The Secret, Selfish Side Of Social-Curation Sites

By Brian Andreas, Fast Company

Here’s my beef with social platforms today: I don’t think they’re very social at all.

As much as Google+, Facebook, and Pinterest promise a way to connect, they’ve also promoted a disconnect–sharing on different platforms, proving a fragmented sense of keeping tabs on any social network. We can track our connections’ job promotions on LinkedIn, photos from their new office on Facebook, and hear their celebratory music on Spotify–but what about how these all link together? And what about the platforms themselves? Unfortunately, competition currently drives their existence.

Specifically, these days every startup, brand, journalist, etc. has set out to associate themselves with the craze that is “social curation”: What is this Pinterest? Why is it so popular? What industry trend can I tie this to and how can my brand capitalize on it? We’re all so quick to polarize ourselves because we don’t truly understand it. We don’t know why it’s so addicting and that scares us. We don’t know how it got to 10 million users so quickly. Instead, we analyze and we obsess–but no, we still don’t understand it. That might be because we’re not diagnosing it correctly. No one is really looking at the bigger, underlying picture–the fact that social curation isn’t really social at all.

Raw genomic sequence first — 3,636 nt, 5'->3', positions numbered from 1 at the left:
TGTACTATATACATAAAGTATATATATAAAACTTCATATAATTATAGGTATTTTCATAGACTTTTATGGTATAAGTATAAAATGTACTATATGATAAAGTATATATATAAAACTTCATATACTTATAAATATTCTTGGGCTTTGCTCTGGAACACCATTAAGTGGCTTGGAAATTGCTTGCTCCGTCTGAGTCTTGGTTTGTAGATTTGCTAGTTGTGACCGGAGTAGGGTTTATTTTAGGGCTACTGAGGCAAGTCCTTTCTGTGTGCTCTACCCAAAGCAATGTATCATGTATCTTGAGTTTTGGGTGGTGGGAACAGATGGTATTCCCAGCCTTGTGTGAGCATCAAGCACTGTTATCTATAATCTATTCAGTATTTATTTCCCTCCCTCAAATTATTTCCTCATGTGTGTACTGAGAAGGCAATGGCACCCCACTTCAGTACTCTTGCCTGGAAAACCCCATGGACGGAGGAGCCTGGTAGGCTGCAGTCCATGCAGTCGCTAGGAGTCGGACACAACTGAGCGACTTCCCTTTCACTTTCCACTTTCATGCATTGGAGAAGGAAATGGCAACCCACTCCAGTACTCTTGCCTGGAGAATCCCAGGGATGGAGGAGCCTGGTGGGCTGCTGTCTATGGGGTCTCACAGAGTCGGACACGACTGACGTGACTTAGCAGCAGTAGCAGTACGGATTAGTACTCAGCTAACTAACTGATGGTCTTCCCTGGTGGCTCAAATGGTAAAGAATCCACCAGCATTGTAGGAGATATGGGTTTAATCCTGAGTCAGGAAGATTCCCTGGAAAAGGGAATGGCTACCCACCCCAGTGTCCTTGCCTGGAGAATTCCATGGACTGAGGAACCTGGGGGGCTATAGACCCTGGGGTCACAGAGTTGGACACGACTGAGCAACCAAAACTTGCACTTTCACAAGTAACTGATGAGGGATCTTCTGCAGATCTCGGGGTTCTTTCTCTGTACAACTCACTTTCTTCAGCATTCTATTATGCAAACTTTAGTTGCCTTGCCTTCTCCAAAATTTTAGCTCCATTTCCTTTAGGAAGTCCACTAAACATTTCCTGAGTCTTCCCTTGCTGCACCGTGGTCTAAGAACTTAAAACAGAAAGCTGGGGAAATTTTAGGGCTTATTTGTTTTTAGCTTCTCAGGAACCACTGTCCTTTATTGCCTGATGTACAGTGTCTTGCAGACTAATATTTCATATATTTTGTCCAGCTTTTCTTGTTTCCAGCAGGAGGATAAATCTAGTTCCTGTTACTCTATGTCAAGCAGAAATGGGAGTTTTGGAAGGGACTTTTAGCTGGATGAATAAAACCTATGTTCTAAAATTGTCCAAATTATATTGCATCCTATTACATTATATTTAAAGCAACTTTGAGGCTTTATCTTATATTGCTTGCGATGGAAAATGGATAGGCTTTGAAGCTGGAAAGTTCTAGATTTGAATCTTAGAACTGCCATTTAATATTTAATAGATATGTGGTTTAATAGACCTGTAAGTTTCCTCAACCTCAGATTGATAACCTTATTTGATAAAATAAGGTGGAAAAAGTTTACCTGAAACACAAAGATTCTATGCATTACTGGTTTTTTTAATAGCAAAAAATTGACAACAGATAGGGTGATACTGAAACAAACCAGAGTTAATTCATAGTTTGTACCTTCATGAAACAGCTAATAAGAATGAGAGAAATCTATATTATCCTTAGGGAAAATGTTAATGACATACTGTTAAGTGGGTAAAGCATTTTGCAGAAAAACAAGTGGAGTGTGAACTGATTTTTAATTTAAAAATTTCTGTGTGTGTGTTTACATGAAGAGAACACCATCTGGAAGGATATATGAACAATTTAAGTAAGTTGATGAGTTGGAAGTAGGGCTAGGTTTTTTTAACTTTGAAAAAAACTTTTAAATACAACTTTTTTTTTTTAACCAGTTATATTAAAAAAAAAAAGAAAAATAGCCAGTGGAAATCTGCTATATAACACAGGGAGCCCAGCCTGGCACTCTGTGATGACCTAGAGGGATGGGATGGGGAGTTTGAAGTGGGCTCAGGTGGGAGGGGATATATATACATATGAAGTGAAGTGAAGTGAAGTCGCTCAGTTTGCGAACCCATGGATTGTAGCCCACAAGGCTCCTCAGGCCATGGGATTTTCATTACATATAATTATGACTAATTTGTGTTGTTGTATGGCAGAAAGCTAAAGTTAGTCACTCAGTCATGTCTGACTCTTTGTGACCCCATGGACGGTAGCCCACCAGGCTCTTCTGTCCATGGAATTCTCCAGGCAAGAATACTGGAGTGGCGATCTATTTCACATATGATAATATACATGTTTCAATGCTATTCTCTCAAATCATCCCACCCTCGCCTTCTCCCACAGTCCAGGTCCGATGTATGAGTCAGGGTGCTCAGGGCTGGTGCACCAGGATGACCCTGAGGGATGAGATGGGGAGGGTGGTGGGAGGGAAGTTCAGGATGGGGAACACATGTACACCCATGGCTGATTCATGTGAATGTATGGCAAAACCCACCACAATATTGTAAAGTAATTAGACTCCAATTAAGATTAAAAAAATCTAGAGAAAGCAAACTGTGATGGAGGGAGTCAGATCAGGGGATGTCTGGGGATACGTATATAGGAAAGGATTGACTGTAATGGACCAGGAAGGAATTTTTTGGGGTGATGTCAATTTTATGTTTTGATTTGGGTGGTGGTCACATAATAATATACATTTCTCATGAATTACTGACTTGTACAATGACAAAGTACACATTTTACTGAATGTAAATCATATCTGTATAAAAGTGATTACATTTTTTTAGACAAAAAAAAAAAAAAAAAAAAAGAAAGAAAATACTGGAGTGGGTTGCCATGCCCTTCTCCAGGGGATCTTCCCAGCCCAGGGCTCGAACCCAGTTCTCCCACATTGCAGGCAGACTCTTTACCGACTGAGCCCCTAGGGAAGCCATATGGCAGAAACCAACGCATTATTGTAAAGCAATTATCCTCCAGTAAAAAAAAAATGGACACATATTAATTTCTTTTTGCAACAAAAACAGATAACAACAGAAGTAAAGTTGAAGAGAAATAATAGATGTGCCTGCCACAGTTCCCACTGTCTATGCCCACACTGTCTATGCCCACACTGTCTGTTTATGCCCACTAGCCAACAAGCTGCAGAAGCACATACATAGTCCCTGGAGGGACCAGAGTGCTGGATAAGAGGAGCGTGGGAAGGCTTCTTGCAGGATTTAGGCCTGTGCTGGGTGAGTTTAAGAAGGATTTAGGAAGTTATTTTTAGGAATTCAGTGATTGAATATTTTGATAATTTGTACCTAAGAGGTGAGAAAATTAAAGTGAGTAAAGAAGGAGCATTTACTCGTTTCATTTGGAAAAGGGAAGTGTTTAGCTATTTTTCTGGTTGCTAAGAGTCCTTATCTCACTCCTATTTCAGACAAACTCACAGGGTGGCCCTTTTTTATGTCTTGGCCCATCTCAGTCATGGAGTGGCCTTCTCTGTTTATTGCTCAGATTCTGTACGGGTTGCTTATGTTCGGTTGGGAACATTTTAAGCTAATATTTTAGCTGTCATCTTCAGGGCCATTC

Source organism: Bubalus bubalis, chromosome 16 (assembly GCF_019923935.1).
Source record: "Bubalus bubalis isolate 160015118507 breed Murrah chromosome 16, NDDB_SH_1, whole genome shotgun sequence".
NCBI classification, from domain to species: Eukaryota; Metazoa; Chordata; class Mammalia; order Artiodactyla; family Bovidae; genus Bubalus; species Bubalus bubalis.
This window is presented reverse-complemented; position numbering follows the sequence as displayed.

It’s not social, it’s selfish.

Social curation companies like Pinterest, Storify, and Foodspotting are essentially creating hubs for crowdsourcing interests like wedding ideas, hipsterized photos, and tweets that appear social on the surface. At the core, though, social curation is incredibly self-centered. Pins of things that I want, pictures of food I ate, tweets about stories I read. There’s no sense of community–no we, ours, or us involved. People only post and repin the things with the hope that someone might like it, Tweet it, share it, but essentially we do it in a silo to please ourselves–there is no collaboration integrated into these platforms, yet. Today’s social platforms are innately self-centered because that is how they have been conditioned to be over time and more often than not people are just blindly pushing out content, not actually sharing what we like, bought, saw, need, want with others. We collaborate and work together in the office–so why not with our buddies at Sunday Brunch, compiling videos, photos, tweets, and more from last night’s concert?

Our so called “social” worlds have become flat and one-dimensional, just like the static content we curate on a daily basis. Where’s the collaboration? Wedding photographers cull together separate videos of the bride and groom, so why can’t we? Is it even possible to have an internet ecosystem that is brought on by a collaborative effort–a group of people at a bar or classroom or concert?

Continue reading the rest of the story on Fast Company